Newsroom > DHHS News Release

FOR IMMEDIATE RELEASE
August 12, 2011

CONTACT
Leah Bucco-White, Communications and Legislative Services, (402) 471-9356
leah.bucco-white@nebraska.gov

Person Tests Positive for West Nile

Note: Sound bites will be available shortly at: http://www.dhhs.ne.gov/Pages/audio.aspx.

Lincoln – A Dawson County man in his 20s tested positive for West Nile Virus according to the Nebraska Department of Health and Human Services (DHHS). He was not hospitalized. It’s the first positive human case seen so far this season.

“It’s well understood that West Nile Virus is part of our landscape now,” said Dr. Joann Schaefer, the state’s Chief Medical Officer and Director of Public Health for DHHS. “If mosquitoes are around assume West Nile is around and take precautions.”

Fight the bite:

  • Apply mosquito repellent containing DEET, picaridin, oil of lemon eucalyptus, or IR3535.
  • Wear long-sleeved shirts, pants, and socks.
  • Avoid going out at dawn and dusk when mosquitoes are most active.
  • Eliminate standing water to reduce mosquito breeding sites.

Mosquito pools in Dawson, Douglas, Garfield, Lincoln, Madison and Richardson Counties also tested positive for the virus along with a bird in Boone County.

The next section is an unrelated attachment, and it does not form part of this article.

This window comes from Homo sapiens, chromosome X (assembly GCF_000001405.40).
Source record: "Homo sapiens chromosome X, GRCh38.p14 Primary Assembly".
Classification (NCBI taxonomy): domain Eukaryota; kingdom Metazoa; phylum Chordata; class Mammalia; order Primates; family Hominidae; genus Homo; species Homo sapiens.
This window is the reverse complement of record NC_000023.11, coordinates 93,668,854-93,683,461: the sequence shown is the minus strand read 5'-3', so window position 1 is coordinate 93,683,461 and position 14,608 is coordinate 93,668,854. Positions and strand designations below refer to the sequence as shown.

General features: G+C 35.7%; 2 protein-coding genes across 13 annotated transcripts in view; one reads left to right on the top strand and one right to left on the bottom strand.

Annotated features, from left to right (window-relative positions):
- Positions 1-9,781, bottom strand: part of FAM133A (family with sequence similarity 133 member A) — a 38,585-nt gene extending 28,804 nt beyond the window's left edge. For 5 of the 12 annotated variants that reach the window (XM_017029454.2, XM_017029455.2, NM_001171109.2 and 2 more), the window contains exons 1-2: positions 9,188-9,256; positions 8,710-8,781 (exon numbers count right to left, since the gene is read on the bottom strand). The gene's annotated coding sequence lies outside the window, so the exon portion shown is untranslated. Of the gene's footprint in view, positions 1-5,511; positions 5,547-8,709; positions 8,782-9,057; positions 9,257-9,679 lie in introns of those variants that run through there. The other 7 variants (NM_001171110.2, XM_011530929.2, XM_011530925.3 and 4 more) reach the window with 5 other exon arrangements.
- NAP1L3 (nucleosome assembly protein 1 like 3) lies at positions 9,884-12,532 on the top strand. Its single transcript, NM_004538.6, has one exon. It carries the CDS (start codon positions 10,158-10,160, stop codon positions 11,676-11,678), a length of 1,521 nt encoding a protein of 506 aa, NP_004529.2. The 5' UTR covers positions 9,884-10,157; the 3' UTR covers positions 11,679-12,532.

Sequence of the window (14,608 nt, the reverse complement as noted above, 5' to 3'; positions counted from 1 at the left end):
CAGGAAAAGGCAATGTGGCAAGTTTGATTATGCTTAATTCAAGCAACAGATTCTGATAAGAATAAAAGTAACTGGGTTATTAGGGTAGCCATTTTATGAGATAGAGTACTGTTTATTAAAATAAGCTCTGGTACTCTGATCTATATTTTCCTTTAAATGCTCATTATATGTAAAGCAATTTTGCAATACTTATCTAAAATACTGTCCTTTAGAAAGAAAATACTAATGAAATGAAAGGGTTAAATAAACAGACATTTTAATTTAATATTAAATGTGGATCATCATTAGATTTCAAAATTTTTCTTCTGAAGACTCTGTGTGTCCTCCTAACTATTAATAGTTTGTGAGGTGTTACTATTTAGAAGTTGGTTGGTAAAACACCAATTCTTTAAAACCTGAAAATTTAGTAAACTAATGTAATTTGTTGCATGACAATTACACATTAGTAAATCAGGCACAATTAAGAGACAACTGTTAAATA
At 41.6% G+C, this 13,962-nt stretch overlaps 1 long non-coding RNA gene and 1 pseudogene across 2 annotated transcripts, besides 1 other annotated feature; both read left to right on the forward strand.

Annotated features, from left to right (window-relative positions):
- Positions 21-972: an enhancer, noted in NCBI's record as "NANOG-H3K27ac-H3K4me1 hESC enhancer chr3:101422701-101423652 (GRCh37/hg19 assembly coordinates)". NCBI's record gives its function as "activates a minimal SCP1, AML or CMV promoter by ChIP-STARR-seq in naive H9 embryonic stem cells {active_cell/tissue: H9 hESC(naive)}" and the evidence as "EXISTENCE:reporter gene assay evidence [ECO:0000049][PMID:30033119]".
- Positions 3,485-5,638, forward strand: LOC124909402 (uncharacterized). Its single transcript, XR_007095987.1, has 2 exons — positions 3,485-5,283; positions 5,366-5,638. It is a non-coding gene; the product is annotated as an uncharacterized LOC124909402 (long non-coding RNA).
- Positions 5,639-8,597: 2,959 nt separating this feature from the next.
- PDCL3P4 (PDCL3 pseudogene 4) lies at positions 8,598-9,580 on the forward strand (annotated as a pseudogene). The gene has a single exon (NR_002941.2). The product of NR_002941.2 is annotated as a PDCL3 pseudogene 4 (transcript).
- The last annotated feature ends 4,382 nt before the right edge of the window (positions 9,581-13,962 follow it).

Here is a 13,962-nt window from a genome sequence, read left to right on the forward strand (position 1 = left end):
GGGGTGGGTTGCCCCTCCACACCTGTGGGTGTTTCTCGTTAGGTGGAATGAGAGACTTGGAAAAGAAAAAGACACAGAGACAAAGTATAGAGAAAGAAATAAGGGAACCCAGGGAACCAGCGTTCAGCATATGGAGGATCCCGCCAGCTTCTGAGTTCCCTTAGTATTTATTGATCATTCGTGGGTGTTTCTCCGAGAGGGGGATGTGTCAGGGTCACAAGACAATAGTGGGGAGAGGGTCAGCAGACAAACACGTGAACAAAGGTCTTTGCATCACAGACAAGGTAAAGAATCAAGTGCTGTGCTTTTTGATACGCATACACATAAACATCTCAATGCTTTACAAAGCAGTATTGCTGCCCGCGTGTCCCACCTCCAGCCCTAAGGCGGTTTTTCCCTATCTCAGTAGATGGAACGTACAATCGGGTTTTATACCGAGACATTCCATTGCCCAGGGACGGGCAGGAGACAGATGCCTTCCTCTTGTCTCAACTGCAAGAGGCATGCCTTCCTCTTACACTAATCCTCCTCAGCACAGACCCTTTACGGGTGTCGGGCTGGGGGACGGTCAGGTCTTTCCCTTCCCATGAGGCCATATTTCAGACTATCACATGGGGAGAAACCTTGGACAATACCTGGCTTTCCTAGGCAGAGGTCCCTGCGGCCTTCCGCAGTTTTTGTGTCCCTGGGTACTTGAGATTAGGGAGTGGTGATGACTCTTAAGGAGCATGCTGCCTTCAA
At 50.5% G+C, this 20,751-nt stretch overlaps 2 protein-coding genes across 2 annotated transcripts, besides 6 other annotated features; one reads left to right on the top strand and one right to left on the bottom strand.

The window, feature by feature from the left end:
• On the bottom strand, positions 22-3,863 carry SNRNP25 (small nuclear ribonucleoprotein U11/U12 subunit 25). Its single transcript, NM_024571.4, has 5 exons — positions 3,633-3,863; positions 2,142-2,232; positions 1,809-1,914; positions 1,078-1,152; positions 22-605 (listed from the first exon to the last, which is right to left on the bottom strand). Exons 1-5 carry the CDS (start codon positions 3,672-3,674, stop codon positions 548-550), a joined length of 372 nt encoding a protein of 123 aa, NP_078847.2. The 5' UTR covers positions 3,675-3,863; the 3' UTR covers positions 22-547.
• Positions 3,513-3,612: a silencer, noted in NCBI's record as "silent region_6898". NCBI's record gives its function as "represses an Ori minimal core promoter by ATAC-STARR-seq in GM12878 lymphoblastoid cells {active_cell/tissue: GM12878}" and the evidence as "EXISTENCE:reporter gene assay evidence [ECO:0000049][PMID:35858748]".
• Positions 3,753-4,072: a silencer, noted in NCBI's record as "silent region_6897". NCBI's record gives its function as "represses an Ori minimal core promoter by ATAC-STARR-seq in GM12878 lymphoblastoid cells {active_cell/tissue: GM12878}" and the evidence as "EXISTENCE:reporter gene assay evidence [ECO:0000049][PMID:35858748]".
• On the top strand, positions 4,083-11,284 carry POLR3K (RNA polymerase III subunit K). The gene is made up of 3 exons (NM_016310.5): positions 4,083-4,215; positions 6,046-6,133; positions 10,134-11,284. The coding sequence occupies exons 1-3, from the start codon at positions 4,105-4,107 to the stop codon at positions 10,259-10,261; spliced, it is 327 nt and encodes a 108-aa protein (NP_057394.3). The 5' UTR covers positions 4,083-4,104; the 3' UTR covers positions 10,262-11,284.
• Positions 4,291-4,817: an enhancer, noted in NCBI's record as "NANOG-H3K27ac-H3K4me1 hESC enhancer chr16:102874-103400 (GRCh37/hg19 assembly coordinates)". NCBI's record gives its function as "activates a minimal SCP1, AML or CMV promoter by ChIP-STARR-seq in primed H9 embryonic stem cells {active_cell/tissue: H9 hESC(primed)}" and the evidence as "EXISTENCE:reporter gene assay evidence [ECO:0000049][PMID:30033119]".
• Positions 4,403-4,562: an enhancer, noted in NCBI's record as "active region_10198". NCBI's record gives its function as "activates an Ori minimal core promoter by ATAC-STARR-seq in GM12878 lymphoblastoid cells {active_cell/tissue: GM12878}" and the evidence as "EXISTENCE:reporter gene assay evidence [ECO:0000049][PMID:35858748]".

West Nile is transmitted to people through the bite of a mosquito that picked up the virus by feeding on an infected bird. Most people who are infected have no symptoms or only mild flu-like symptoms. Less than one out of 150 people who get bitten by an infected mosquito and become infected will get seriously ill. However, people over 50 and those with weakened immune systems are especially vulnerable to the disease and are more likely to experience serious consequences.

West Nile fever includes flu-like symptoms such as fever and muscle weakness. Symptoms of the more serious West Nile encephalitis include inflammation of the brain, disorientation, convulsions and paralysis.

DHHS tests mosquitoes and birds to determine the level of virus in the state. With the assistance of local health departments, DHHS is collecting and testing dead birds. To report dead birds, contact your local health department. To find your department, go to http://www.dhhs.ne.gov/publichealth/Pages/puh_oph_lhd.aspx 

More information about West Nile Virus can be found on the DHHS website at www.dhhs.ne.gov/publichealth/Pages/wnv.aspx

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